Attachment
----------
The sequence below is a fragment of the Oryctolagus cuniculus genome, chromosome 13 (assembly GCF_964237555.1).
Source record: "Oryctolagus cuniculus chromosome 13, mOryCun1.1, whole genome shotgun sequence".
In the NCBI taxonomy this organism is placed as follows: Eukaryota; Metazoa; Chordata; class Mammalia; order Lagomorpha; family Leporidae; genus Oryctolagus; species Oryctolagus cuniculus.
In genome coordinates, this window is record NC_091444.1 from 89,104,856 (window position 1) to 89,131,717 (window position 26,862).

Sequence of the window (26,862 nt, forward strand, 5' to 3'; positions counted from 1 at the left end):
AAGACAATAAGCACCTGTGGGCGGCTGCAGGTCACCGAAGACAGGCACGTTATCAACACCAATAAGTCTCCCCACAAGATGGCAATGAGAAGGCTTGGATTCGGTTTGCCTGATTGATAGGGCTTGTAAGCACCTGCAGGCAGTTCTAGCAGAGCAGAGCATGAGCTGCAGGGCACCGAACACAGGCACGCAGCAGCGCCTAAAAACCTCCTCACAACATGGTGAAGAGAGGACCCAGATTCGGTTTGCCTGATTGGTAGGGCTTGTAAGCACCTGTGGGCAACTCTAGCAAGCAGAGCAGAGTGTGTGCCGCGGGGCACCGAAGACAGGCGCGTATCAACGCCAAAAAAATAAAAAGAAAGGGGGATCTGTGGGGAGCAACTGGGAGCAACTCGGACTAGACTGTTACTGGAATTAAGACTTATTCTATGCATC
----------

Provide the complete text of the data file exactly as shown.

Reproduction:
The sequence below is a fragment of the Oryctolagus cuniculus genome, chromosome 13 (assembly GCF_964237555.1).
Source record: "Oryctolagus cuniculus chromosome 13, mOryCun1.1, whole genome shotgun sequence".
In the NCBI taxonomy this organism is placed as follows: Eukaryota; Metazoa; Chordata; class Mammalia; order Lagomorpha; family Leporidae; genus Oryctolagus; species Oryctolagus cuniculus.
In genome coordinates, this window is record NC_091444.1 from 89,104,856 (window position 1) to 89,131,717 (window position 26,862).

Sequence of the window (26,862 nt, forward strand, 5' to 3'; positions counted from 1 at the left end):
AAGACAATAAGCACCTGTGGGCGGCTGCAGGTCACCGAAGACAGGCACGTTATCAACACCAATAAGTCTCCCCACAAGATGGCAATGAGAAGGCTTGGATTCGGTTTGCCTGATTGATAGGGCTTGTAAGCACCTGCAGGCAGTTCTAGCAGAGCAGAGCATGAGCTGCAGGGCACCGAACACAGGCACGCAGCAGCGCCTAAAAACCTCCTCACAACATGGTGAAGAGAGGACCCAGATTCGGTTTGCCTGATTGGTAGGGCTTGTAAGCACCTGTGGGCAACTCTAGCAAGCAGAGCAGAGTGTGTGCCGCGGGGCACCGAAGACAGGCGCGTATCAACGCCAAAAAAATAAAAAGAAAGGGGGATCTGTGGGGAGCAACTGGGAGCAACTCGGACTAGACTGTTACTGGAATTAAGACTTATTCTATGCATC